Q. We terminated an employee after we caught him downloading software and movies onto his own CDs and DVDs. After he left, we found discs that contained copied movies in his desk. Now he's asking for his belongings back. Are we required to return the discs? —D.V.
A. The general rule is that, after a termination, employers must return all personal property to employees. But your question asks if any exceptions exist to this general rule. What if, for example, you discovered illegal drugs in the ex-employee's desk? In that case, you shouldn't return the property; you should call the police immediately.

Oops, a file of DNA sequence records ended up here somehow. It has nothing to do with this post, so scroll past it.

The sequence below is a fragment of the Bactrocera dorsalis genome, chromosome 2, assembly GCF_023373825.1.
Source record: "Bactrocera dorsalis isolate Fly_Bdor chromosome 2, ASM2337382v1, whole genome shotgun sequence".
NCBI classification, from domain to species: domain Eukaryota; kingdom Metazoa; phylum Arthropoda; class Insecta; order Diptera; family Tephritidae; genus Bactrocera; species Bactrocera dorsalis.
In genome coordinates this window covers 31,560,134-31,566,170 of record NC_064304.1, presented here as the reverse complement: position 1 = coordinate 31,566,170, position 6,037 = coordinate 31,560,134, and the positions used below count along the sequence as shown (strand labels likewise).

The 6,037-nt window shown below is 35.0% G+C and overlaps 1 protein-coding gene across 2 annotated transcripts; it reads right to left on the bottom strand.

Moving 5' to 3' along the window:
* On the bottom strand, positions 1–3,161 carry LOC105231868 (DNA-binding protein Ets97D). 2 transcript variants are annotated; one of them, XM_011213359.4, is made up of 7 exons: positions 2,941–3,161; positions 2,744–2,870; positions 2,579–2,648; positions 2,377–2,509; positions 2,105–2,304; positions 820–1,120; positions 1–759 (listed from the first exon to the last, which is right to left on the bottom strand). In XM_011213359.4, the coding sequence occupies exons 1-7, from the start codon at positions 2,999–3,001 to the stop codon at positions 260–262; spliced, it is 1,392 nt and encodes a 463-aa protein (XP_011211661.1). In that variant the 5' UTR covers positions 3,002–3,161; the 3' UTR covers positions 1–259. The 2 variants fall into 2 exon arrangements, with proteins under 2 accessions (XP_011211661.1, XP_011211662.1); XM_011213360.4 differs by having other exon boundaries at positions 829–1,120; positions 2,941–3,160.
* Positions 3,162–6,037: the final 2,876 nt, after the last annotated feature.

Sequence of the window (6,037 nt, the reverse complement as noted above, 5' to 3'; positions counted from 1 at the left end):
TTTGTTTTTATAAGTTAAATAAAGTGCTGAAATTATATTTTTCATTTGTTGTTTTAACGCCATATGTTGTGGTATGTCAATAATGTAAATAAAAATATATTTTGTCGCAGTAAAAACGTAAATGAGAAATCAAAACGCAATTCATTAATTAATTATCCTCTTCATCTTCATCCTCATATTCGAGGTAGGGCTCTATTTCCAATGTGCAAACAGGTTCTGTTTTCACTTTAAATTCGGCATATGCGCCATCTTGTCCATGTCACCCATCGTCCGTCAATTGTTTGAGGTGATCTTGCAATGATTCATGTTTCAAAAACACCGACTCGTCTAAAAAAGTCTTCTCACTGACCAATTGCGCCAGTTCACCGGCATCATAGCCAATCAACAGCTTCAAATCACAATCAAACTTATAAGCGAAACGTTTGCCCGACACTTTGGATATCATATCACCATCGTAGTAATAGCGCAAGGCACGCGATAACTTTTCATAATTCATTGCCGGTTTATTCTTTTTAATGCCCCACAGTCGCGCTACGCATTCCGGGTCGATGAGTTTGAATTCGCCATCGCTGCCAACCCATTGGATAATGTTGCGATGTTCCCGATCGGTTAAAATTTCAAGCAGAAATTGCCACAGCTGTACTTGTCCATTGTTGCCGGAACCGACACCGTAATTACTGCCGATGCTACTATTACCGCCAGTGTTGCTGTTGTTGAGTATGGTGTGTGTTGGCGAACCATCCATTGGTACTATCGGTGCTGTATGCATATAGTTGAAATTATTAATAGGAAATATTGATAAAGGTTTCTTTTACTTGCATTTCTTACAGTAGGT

But since copying software and movies isn't as severe, yours is more of an ethical issue than a legal question. No employment law requires you to contact legal authorities or the software manufacturer in such a case. So, you'd need to decide if you want to put your company in the middle of a trademark dispute between a software manufacturer and the former employee. It's a judgment call, but the least messy thing to do is return the discs to the employee.
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